He said the “longer we wait” to push through the backlog of cases, “more people are going to get hurt.”
But Stimpson and Prine said the general public should not be afraid.
Prine said the weekend shootings were not random acts of violence.
“Most of these perpetrators know who their intended targets are,” said Prine, acknowledging that gang-related violence is a likely culprit. “The issue is the shooting into the public creates a hazard for innocent bystanders.”
He added, “What I would like the public to know is that they are not the target.”
Stimpson added, “For the ordinary citizen who is driving up and down the streets of Mobile and walking in and out of the grocery store, there really is nothing to worry about. But know we are doing everything we can to make sure they are safe and that will happen as soon as we start seeing some of these criminals put away.”
Stimpson’s administration is backing some solutions, although the timing of a key measure is months away from happening.
Aniah’s Law, a constitutional amendment backed by the Alabama Legislature last year, will not be possible until voters get to weigh in on it during the November election. Aniah’s law, if adopted by voters, allows judges to deny bail for violent criminal offenders.
Barber said the effects of the law are needed sooner than later this year. He blamed the outdated nature of the state’s 1901 Constitution for requiring a constitutional amendment before law enforcement is allowed a tool to assist in battling the violent crime.
“We are dealing with 21st century threats with a 1901 Constitution,” he said, referring to the requirement for a constitutional amendment to get the measure approved. “They did not have high capacity weapons in 1901.”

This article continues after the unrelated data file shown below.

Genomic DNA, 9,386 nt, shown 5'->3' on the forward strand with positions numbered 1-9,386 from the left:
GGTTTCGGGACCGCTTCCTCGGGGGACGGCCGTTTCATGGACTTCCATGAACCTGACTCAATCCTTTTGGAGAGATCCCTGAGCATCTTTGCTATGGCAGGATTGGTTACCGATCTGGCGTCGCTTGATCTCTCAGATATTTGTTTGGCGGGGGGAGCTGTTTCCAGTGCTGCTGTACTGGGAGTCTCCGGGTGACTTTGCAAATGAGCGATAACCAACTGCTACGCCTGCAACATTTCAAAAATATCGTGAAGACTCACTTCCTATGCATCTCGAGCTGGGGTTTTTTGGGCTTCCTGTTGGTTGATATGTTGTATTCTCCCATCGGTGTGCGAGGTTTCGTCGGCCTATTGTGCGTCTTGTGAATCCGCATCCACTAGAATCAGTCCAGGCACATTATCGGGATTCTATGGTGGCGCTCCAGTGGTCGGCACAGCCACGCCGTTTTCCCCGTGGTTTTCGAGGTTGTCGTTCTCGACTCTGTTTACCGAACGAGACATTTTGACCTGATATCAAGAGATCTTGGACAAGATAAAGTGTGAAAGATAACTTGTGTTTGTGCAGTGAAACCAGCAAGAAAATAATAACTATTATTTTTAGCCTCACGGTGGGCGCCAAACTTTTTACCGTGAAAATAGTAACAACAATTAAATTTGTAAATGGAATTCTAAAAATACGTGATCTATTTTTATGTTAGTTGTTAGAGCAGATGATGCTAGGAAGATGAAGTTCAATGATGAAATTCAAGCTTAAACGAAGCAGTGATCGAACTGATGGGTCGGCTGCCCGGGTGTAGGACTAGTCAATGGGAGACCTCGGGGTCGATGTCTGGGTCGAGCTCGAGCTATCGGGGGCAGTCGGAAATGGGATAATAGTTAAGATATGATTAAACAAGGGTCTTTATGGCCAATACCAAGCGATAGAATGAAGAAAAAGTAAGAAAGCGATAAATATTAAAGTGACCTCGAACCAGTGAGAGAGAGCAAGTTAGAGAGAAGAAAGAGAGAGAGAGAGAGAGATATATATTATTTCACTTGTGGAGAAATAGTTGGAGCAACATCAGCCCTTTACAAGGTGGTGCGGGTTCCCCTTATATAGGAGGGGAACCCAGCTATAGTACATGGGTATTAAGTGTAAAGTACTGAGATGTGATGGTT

Stimpson also said he is pushing the Alabama State Supreme Court to increase funding for the Mobile judicial circuit so that an additional circuit judge is budgeted.
“The funding is very critical to this,” he said.
A special court to assist authorities in speeding up the judicial backlog has since been set up, Barber said. Stimpson said he is working with Chief Justice Tom Parker and Youngpeter to focus on catching up with criminal trials involving violent offenders.
The city is also planning to increase police officer pay in the coming year in an effort to reverse a trend of declining personnel. According to Barber, the “optimal” workforce would include 650 officers. The city currently has 413 officers employed, after losing 111 police officers over the past 12 months.
“That shows the gravity of what we’re working with,” said Barber. “The ones who are working are tired, they are stressed. It’s not a problem unique to Mobile, and we are seeing that across the country.”
Mobile police, in the coming months, is also rolling out its crime-fighting initiative called “Operation Echo Stop” that focuses on targeting gun violence before it occurs. A key component of that effort is the installation of cameras as part of “ShotSpotter,” a gunshot detection technology.
The Mobile City Council is expected to approve an approximately $525,000 expenditure of American Rescue Plan Act funds to purchase the camera and technology equipment for ShotSpotter.
“It, alone, will not address the concerns we are bringing to the table today,” said Battiste. “ShotSpotter is a component to help identify and protect whenever these crimes occur.”
This story was updated at 11:27 a.m. on March 22, 2022, to note that no one has been arrested in connection to a shooting Sunday at a vigil at Azalea and Cottage Hill roads.